Whooooa. So much for posting more last year. I expected to have so much to say about my first job as a bona fide librarian, but as it turned out, I was so busy getting my bearings and learning how to do my job that I didn’t have much energy left to formulate sentences about that job. Well, as they say, there’s always next year. Or, this year, as the case may be. As far as resolutions go, mine are usually pretty nebulous, but I do hope to spend some of my free time in 2010 writing more, about my chosen profession, about living in Walla Walla, and about books.

I also hope to read more in 2010. More specifically, I hope to read more new fiction. As you can see, in 2009 I didn’t read much that was shiny and new. I re-read Harry Potter for the fifth or sixth time, and I even re-read the Twilight saga (at which point I realized just how sexist and messed up that story really is). Well, I’m making it a goal in 2010 to read at least one piece of brand, spanking new fiction every month. I’ve already started with Julie Myerson’s The Lost Child, which is so far quite good (though not fiction). And I just picked up Barbara Kingsolver’s The Lacuna, for which I have high hopes.

So here’s to hearing more from me this year. I’m keeping my fingers crossed that I’ll actually find interesting things to say.

I suspect today is going to be a little slower around here: It’s Friday, and summer in general is pretty slow and quiet around here. One of the benefits of a school that doesn’t offer Summer courses. I have a pretty short To Do list today and most of it involves research for some big upcoming projects. Big as in potential ILS migration big.

8.30 – Checked email and found myself getting involved in a long debate about the Emerging Leaders program on the LITA listserv. I’ve considered and reconsidered applying for the Emerging Leaders program for the last six months, and I think this year I’m going to hold off. Having just started a new job, it’s probably wiser to apply next year, if at all.

9 – In my first few days here I found out that we are not running unattended backups of our ILS because they have never worked correctly. Our ILS is backed up manually everyday, and then more completely once a week. But there is still an unattended backup schedule set, which throws errors in the system messages once a week. I finally found time this morning to poke around and remove the unattended backup schedule. Maybe when we get a new server we can set those up again.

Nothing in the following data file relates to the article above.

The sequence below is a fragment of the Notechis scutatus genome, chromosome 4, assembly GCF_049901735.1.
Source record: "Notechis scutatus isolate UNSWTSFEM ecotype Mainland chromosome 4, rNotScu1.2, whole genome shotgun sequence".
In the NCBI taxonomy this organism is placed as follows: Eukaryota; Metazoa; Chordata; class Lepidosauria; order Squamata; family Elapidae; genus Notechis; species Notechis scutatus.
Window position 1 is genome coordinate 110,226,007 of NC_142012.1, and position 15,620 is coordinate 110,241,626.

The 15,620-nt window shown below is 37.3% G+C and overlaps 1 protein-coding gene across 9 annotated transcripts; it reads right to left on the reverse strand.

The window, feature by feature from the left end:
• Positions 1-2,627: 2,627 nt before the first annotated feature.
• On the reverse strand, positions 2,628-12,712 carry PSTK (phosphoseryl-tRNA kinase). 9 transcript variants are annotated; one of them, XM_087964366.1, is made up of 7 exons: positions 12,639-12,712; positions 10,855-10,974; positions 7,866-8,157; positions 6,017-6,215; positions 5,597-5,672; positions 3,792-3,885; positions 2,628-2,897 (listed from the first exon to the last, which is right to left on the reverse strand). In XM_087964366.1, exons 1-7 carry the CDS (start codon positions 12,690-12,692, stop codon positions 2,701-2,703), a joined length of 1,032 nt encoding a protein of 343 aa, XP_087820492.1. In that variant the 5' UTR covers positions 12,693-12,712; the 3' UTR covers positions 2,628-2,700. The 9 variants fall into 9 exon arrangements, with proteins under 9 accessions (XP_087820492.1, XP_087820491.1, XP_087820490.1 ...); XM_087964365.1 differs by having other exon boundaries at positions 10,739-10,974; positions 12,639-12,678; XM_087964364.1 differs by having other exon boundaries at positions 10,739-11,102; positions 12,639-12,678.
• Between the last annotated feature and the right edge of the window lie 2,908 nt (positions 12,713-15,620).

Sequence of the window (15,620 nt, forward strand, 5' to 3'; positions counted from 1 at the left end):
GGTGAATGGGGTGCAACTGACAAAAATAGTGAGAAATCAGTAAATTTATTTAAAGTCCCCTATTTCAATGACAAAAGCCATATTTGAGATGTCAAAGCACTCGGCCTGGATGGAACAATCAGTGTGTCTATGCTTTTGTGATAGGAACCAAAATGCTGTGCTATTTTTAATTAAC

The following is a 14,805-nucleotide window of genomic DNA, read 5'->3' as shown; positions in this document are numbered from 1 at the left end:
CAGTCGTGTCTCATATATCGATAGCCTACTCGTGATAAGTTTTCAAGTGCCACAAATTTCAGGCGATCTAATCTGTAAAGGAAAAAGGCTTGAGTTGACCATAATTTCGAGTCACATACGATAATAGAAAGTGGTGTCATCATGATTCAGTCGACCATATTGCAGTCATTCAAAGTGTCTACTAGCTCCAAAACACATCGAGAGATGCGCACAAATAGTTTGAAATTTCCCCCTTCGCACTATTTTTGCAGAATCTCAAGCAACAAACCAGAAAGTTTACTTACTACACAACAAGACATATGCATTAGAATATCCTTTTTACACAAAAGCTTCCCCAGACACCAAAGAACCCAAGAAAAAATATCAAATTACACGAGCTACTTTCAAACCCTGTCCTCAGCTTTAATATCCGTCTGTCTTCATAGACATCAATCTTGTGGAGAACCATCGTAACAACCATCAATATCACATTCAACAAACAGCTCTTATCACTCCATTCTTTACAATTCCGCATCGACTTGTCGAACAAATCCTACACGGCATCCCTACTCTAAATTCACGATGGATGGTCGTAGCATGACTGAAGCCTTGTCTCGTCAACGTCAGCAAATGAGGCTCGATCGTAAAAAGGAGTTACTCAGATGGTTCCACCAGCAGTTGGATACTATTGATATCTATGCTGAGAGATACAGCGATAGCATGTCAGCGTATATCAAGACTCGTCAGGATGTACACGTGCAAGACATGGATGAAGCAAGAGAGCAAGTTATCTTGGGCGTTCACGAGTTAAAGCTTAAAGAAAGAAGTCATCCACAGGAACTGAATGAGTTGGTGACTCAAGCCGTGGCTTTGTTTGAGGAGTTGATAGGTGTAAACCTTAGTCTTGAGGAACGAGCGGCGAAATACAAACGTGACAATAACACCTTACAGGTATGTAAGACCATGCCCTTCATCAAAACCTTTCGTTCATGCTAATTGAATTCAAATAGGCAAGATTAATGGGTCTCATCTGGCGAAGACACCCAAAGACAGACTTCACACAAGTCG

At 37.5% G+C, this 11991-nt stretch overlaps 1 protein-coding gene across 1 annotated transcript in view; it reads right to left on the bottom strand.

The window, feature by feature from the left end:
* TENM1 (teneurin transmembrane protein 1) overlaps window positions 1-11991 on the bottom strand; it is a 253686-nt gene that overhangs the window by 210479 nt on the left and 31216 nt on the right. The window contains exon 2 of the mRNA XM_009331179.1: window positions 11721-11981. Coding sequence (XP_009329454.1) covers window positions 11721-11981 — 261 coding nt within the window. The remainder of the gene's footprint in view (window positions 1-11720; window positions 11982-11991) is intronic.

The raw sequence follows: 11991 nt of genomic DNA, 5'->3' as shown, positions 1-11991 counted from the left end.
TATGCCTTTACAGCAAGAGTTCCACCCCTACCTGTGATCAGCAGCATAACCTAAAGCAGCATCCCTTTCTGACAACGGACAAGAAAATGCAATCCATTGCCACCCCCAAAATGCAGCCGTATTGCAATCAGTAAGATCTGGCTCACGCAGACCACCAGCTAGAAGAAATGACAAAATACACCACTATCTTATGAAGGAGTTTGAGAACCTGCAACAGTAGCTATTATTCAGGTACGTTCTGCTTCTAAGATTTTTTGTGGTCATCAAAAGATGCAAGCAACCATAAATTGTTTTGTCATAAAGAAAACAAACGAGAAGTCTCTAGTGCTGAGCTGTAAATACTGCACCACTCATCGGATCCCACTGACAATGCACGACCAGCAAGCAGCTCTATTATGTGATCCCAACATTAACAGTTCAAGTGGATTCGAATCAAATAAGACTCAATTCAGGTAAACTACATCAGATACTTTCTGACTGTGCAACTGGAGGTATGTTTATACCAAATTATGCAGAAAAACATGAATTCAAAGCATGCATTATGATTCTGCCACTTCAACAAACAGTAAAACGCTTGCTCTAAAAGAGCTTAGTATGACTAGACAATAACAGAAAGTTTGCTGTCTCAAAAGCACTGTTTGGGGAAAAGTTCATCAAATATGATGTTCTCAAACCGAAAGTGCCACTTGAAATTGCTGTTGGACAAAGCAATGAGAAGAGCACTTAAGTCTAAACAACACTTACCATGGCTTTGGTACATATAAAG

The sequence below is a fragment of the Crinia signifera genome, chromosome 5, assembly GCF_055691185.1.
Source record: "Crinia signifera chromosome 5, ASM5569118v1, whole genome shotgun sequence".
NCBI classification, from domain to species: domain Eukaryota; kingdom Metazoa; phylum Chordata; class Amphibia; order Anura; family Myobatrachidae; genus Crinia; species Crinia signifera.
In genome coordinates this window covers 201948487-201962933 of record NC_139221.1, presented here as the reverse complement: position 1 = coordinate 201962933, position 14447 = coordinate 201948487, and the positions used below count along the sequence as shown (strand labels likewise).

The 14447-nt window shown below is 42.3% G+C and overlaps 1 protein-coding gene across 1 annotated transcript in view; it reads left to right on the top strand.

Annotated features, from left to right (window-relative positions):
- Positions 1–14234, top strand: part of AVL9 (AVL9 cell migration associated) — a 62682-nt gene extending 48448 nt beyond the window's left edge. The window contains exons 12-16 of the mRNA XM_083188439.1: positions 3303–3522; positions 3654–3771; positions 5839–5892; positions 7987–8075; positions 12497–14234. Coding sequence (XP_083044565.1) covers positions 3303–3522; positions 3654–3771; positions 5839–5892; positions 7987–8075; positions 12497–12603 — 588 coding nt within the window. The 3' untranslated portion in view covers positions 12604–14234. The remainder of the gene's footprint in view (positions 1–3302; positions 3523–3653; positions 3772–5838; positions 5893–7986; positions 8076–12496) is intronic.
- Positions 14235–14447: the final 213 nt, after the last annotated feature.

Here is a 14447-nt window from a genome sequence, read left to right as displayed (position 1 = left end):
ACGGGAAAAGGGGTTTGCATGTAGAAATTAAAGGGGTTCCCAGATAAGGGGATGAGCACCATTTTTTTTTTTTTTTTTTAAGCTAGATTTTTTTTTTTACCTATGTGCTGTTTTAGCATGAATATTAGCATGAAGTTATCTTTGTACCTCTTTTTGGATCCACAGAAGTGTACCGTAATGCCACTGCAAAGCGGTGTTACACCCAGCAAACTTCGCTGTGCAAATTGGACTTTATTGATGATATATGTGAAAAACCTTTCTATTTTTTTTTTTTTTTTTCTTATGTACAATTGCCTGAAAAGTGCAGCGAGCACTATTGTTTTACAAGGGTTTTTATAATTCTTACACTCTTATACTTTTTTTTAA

11 – After the easy tasks of the morning, I had a hard time getting really started on anything, but I finally looked at the clock and realized I should REALLY start getting to work. Started cleaning up the finding aid records I loaded yesterday. Had to check with the archivist again about how these should be set up, whether there should be item records, why there are discrepancies with the collection numbers, etc. etc. But hey, I had a moment where I realized, yes, I’m an actual, real live librarian now. Exciting.

1 – Messed around a bit trying to figure out patron loading. Searched the archives of the IUG list for helpful hints and found next to nothing. Emailed someone off-list in the hopes of getting more first hand information about how to do this.

1.30 – Talked to our lovely admin about setting up a web form for students to submit requests for bound personal copies of their honors theses. I’m hoping that will be a fairly easy and straightforward project.

2 – Started reading the Open Library Environment report and got very, very excited.

3 – Called my car insurance company to switch my policy to Washington state, with the expectation that I would save a boatload of money, moving from a big city and a neighborhood with an inordinate number of car thefts to a small, sleepy town. Was surprised to discovered that I will be paying more. Got angry. Paid anyway.